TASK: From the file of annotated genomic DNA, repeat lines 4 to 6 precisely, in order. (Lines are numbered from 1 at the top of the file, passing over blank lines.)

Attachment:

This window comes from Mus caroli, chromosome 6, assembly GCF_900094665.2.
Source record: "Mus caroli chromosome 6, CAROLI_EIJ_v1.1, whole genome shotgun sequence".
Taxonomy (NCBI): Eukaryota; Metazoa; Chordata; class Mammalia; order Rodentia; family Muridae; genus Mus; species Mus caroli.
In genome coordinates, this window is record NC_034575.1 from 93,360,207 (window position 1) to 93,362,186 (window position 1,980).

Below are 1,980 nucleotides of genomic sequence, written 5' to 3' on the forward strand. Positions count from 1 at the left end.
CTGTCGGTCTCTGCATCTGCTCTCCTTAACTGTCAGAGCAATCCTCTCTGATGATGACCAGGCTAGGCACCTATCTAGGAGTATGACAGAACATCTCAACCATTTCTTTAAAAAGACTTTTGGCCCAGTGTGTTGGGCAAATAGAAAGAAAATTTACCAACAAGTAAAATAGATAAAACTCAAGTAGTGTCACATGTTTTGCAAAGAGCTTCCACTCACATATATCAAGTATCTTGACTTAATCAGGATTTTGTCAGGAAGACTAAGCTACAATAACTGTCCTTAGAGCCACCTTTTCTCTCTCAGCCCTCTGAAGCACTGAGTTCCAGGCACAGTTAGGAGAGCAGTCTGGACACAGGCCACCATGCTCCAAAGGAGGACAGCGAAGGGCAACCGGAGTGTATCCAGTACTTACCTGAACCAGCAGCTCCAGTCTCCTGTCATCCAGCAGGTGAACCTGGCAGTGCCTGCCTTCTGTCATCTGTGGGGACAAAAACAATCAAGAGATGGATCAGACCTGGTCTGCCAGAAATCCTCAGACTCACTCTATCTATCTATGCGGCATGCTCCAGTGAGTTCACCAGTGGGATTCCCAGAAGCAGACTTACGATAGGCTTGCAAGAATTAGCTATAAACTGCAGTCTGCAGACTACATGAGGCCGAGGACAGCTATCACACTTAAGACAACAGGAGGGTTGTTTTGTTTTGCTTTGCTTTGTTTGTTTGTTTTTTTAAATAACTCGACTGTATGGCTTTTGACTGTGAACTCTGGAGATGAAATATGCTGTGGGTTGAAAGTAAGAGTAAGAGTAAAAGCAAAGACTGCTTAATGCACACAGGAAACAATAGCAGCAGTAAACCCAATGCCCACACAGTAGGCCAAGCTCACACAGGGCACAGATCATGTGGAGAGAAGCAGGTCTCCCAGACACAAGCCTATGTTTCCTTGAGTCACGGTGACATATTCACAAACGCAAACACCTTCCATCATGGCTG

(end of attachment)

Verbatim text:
In genome coordinates, this window is record NC_034575.1 from 93,360,207 (window position 1) to 93,362,186 (window position 1,980).

Below are 1,980 nucleotides of genomic sequence, written 5' to 3' on the forward strand. Positions count from 1 at the left end.
CTGTCGGTCTCTGCATCTGCTCTCCTTAACTGTCAGAGCAATCCTCTCTGATGATGACCAGGCTAGGCACCTATCTAGGAGTATGACAGAACATCTCAACCATTTCTTTAAAAAGACTTTTGGCCCAGTGTGTTGGGCAAATAGAAAGAAAATTTACCAACAAGTAAAATAGATAAAACTCAAGTAGTGTCACATGTTTTGCAAAGAGCTTCCACTCACATATATCAAGTATCTTGACTTAATCAGGATTTTGTCAGGAAGACTAAGCTACAATAACTGTCCTTAGAGCCACCTTTTCTCTCTCAGCCCTCTGAAGCACTGAGTTCCAGGCACAGTTAGGAGAGCAGTCTGGACACAGGCCACCATGCTCCAAAGGAGGACAGCGAAGGGCAACCGGAGTGTATCCAGTACTTACCTGAACCAGCAGCTCCAGTCTCCTGTCATCCAGCAGGTGAACCTGGCAGTGCCTGCCTTCTGTCATCTGTGGGGACAAAAACAATCAAGAGATGGATCAGACCTGGTCTGCCAGAAATCCTCAGACTCACTCTATCTATCTATGCGGCATGCTCCAGTGAGTTCACCAGTGGGATTCCCAGAAGCAGACTTACGATAGGCTTGCAAGAATTAGCTATAAACTGCAGTCTGCAGACTACATGAGGCCGAGGACAGCTATCACACTTAAGACAACAGGAGGGTTGTTTTGTTTTGCTTTGCTTTGTTTGTTTGTTTTTTTAAATAACTCGACTGTATGGCTTTTGACTGTGAACTCTGGAGATGAAATATGCTGTGGGTTGAAAGTAAGAGTAAGAGTAAAAGCAAAGACTGCTTAATGCACACAGGAAACAATAGCAGCAGTAAACCCAATGCCCACACAGTAGGCCAAGCTCACACAGGGCACAGATCATGTGGAGAGAAGCAGGTCTCCCAGACACAAGCCTATGTTTCCTTGAGTCACGGTGACATATTCACAAACGCAAACACCTTCCATCATGGCTG